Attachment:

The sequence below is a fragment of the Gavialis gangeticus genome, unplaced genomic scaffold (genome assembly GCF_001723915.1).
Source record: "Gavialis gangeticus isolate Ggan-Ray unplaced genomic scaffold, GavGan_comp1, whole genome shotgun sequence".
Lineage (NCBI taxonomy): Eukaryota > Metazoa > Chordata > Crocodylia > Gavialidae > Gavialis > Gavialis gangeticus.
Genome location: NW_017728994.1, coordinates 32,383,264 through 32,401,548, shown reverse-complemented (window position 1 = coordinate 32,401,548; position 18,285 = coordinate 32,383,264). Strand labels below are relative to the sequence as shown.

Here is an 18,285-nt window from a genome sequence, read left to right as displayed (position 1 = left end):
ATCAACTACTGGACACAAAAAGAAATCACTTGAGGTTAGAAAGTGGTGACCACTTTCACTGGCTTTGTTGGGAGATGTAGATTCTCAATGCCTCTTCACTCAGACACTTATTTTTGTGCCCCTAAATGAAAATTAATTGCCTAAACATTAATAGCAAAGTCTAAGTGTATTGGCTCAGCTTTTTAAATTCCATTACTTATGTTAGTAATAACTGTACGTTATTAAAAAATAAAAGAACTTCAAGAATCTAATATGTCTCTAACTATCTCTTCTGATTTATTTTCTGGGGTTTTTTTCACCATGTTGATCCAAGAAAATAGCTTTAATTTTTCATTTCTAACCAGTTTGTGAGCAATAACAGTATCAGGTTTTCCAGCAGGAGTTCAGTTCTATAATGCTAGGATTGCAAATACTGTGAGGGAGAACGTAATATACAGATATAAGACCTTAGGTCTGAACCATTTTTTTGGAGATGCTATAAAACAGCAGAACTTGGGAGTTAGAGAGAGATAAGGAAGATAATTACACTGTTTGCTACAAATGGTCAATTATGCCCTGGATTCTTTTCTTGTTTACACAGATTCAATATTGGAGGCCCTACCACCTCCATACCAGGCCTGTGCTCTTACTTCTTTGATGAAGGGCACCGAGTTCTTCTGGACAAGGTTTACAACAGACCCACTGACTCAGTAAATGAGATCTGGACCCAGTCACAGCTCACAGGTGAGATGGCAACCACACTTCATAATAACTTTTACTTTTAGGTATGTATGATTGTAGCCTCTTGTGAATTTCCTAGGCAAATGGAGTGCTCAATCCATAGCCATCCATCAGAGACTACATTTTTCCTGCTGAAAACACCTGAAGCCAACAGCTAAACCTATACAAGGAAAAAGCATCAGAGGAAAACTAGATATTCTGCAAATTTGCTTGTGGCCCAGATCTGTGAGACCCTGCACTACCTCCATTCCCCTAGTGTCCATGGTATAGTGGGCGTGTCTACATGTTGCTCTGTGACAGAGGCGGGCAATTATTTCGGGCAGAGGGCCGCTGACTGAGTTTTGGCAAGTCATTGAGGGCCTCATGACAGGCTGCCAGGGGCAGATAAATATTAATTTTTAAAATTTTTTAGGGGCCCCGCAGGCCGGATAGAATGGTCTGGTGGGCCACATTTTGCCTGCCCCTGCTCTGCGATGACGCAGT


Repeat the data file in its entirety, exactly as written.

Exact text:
The sequence below is a fragment of the Gavialis gangeticus genome, unplaced genomic scaffold (genome assembly GCF_001723915.1).
Source record: "Gavialis gangeticus isolate Ggan-Ray unplaced genomic scaffold, GavGan_comp1, whole genome shotgun sequence".
Lineage (NCBI taxonomy): Eukaryota > Metazoa > Chordata > Crocodylia > Gavialidae > Gavialis > Gavialis gangeticus.
Genome location: NW_017728994.1, coordinates 32,383,264 through 32,401,548, shown reverse-complemented (window position 1 = coordinate 32,401,548; position 18,285 = coordinate 32,383,264). Strand labels below are relative to the sequence as shown.

Here is an 18,285-nt window from a genome sequence, read left to right as displayed (position 1 = left end):
ATCAACTACTGGACACAAAAAGAAATCACTTGAGGTTAGAAAGTGGTGACCACTTTCACTGGCTTTGTTGGGAGATGTAGATTCTCAATGCCTCTTCACTCAGACACTTATTTTTGTGCCCCTAAATGAAAATTAATTGCCTAAACATTAATAGCAAAGTCTAAGTGTATTGGCTCAGCTTTTTAAATTCCATTACTTATGTTAGTAATAACTGTACGTTATTAAAAAATAAAAGAACTTCAAGAATCTAATATGTCTCTAACTATCTCTTCTGATTTATTTTCTGGGGTTTTTTTCACCATGTTGATCCAAGAAAATAGCTTTAATTTTTCATTTCTAACCAGTTTGTGAGCAATAACAGTATCAGGTTTTCCAGCAGGAGTTCAGTTCTATAATGCTAGGATTGCAAATACTGTGAGGGAGAACGTAATATACAGATATAAGACCTTAGGTCTGAACCATTTTTTTGGAGATGCTATAAAACAGCAGAACTTGGGAGTTAGAGAGAGATAAGGAAGATAATTACACTGTTTGCTACAAATGGTCAATTATGCCCTGGATTCTTTTCTTGTTTACACAGATTCAATATTGGAGGCCCTACCACCTCCATACCAGGCCTGTGCTCTTACTTCTTTGATGAAGGGCACCGAGTTCTTCTGGACAAGGTTTACAACAGACCCACTGACTCAGTAAATGAGATCTGGACCCAGTCACAGCTCACAGGTGAGATGGCAACCACACTTCATAATAACTTTTACTTTTAGGTATGTATGATTGTAGCCTCTTGTGAATTTCCTAGGCAAATGGAGTGCTCAATCCATAGCCATCCATCAGAGACTACATTTTTCCTGCTGAAAACACCTGAAGCCAACAGCTAAACCTATACAAGGAAAAAGCATCAGAGGAAAACTAGATATTCTGCAAATTTGCTTGTGGCCCAGATCTGTGAGACCCTGCACTACCTCCATTCCCCTAGTGTCCATGGTATAGTGGGCGTGTCTACATGTTGCTCTGTGACAGAGGCGGGCAATTATTTCGGGCAGAGGGCCGCTGACTGAGTTTTGGCAAGTCATTGAGGGCCTCATGACAGGCTGCCAGGGGCAGATAAATATTAATTTTTAAAATTTTTTAGGGGCCCCGCAGGCCGGATAGAATGGTCTGGTGGGCCACATTTTGCCTGCCCCTGCTCTGCGATGACGCAGT